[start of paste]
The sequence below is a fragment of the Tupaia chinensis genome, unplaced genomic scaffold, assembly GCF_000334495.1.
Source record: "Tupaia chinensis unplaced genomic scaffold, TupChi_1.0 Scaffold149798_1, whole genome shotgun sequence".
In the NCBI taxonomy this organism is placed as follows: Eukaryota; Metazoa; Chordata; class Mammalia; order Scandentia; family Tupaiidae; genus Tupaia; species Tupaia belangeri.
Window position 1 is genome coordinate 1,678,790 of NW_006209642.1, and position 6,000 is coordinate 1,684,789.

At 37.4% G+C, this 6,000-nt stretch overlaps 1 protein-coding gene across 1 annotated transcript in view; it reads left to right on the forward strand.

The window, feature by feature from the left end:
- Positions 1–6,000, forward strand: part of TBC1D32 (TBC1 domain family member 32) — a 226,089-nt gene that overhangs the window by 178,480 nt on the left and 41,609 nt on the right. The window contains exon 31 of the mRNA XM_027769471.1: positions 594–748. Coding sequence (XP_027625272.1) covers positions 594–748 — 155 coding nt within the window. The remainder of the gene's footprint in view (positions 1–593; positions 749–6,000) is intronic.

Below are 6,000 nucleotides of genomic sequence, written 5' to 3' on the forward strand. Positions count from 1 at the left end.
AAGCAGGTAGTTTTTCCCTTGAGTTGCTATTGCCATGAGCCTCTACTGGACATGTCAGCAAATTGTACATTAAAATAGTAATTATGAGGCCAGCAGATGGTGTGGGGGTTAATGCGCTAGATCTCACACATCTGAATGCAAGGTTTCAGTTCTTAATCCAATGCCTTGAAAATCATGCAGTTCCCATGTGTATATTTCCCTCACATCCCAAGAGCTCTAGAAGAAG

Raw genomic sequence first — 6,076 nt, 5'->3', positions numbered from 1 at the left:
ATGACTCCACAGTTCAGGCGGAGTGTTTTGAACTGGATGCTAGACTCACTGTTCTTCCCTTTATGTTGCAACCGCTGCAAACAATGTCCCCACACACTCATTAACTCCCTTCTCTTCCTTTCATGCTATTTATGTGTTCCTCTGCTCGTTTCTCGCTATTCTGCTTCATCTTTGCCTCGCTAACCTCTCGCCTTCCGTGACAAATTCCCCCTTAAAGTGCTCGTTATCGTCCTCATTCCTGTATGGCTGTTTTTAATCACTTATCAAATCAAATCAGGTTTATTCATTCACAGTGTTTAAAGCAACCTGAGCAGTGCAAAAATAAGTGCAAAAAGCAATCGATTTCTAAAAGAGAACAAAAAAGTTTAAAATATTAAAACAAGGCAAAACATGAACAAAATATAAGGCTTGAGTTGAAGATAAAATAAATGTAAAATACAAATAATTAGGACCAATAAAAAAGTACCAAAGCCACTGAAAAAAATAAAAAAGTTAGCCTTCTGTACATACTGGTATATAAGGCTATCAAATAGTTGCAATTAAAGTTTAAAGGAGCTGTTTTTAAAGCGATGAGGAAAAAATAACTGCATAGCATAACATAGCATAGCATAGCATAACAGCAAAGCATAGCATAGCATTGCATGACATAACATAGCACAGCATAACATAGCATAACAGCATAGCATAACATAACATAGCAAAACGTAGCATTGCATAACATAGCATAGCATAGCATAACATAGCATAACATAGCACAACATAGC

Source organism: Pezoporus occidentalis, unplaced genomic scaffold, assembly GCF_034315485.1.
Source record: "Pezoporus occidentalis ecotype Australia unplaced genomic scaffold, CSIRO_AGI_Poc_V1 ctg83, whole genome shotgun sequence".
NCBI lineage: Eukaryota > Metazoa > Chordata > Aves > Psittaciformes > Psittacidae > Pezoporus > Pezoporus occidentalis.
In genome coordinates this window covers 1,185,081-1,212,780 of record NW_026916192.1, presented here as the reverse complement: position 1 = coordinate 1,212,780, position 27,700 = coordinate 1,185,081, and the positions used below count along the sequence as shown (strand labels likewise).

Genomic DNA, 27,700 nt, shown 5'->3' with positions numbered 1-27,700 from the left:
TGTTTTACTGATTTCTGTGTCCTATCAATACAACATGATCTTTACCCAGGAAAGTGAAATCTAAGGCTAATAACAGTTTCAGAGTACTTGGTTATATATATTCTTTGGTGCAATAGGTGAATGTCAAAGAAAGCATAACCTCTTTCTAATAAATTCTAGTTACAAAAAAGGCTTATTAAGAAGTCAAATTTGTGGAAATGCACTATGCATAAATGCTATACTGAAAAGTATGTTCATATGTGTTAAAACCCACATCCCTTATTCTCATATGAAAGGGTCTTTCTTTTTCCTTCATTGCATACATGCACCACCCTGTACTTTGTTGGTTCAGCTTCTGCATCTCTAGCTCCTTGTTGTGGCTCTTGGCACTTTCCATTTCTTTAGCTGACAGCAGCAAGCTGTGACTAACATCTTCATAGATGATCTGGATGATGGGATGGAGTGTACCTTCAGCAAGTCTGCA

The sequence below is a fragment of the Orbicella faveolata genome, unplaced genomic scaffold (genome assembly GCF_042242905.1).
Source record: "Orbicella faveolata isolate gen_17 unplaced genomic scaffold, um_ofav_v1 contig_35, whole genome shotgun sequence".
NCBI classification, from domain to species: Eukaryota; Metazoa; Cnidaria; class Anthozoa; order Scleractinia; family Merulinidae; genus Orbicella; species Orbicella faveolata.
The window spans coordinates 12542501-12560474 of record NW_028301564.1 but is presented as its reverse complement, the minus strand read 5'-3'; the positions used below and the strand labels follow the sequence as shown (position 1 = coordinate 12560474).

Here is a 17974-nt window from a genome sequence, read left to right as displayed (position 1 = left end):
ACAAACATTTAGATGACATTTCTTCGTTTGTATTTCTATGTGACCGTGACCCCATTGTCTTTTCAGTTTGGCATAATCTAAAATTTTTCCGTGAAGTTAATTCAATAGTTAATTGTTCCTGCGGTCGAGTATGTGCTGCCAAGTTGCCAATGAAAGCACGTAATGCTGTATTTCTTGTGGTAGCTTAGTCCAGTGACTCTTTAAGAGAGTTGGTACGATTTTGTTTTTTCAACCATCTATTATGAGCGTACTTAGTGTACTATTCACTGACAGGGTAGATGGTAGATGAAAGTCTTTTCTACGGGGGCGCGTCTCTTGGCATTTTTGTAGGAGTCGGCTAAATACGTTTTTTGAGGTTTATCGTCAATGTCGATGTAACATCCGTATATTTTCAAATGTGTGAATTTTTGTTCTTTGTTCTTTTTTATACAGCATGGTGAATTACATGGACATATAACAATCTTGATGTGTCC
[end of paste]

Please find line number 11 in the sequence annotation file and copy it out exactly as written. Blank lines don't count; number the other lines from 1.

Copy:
ATGACTCCACAGTTCAGGCGGAGTGTTTTGAACTGGATGCTAGACTCACTGTTCTTCCCTTTATGTTGCAACCGCTGCAAACAATGTCCCCACACACTCATTAACTCCCTTCTCTTCCTTTCATGCTATTTATGTGTTCCTCTGCTCGTTTCTCGCTATTCTGCTTCATCTTTGCCTCGCTAACCTCTCGCCTTCCGTGACAAATTCCCCCTTAAAGTGCTCGTTATCGTCCTCATTCCTGTATGGCTGTTTTTAATCACTTATCAAATCAAATCAGGTTTATTCATTCACAGTGTTTAAAGCAACCTGAGCAGTGCAAAAATAAGTGCAAAAAGCAATCGATTTCTAAAAGAGAACAAAAAAGTTTAAAATATTAAAACAAGGCAAAACATGAACAAAATATAAGGCTTGAGTTGAAGATAAAATAAATGTAAAATACAAATAATTAGGACCAATAAAAAAGTACCAAAGCCACTGAAAAAAATAAAAAAGTTAGCCTTCTGTACATACTGGTATATAAGGCTATCAAATAGTTGCAATTAAAGTTTAAAGGAGCTGTTTTTAAAGCGATGAGGAAAAAATAACTGCATAGCATAACATAGCATAGCATAGCATAACAGCAAAGCATAGCATAGCATTGCATGACATAACATAGCACAGCATAACATAGCATAACAGCATAGCATAACATAACATAGCAAAACGTAGCATTGCATAACATAGCATAGCATAGCATAACATAGCATAACATAGCACAACATAGC